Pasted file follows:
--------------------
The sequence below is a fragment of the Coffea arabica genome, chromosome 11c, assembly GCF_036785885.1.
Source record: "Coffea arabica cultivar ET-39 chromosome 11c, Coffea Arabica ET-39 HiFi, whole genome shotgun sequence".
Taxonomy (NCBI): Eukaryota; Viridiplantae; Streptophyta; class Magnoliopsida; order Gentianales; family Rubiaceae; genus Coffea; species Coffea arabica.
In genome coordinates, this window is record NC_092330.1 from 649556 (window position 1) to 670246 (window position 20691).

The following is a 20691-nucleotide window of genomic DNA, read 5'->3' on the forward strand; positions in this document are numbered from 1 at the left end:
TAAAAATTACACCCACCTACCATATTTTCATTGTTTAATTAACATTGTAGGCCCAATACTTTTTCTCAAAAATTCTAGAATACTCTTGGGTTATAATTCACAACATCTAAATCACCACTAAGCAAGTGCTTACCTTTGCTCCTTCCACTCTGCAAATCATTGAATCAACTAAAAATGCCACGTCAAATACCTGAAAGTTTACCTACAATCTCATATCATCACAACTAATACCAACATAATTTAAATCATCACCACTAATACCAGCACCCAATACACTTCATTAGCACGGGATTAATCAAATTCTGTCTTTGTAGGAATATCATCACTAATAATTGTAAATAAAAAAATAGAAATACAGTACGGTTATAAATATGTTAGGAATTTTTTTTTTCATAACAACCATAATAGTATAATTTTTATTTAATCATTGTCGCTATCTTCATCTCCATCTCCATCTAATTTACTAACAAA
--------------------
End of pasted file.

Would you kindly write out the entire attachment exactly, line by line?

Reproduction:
The sequence below is a fragment of the Coffea arabica genome, chromosome 11c, assembly GCF_036785885.1.
Source record: "Coffea arabica cultivar ET-39 chromosome 11c, Coffea Arabica ET-39 HiFi, whole genome shotgun sequence".
Taxonomy (NCBI): Eukaryota; Viridiplantae; Streptophyta; class Magnoliopsida; order Gentianales; family Rubiaceae; genus Coffea; species Coffea arabica.
In genome coordinates, this window is record NC_092330.1 from 649556 (window position 1) to 670246 (window position 20691).

The following is a 20691-nucleotide window of genomic DNA, read 5'->3' on the forward strand; positions in this document are numbered from 1 at the left end:
TAAAAATTACACCCACCTACCATATTTTCATTGTTTAATTAACATTGTAGGCCCAATACTTTTTCTCAAAAATTCTAGAATACTCTTGGGTTATAATTCACAACATCTAAATCACCACTAAGCAAGTGCTTACCTTTGCTCCTTCCACTCTGCAAATCATTGAATCAACTAAAAATGCCACGTCAAATACCTGAAAGTTTACCTACAATCTCATATCATCACAACTAATACCAACATAATTTAAATCATCACCACTAATACCAGCACCCAATACACTTCATTAGCACGGGATTAATCAAATTCTGTCTTTGTAGGAATATCATCACTAATAATTGTAAATAAAAAAATAGAAATACAGTACGGTTATAAATATGTTAGGAATTTTTTTTTTCATAACAACCATAATAGTATAATTTTTATTTAATCATTGTCGCTATCTTCATCTCCATCTCCATCTAATTTACTAACAAA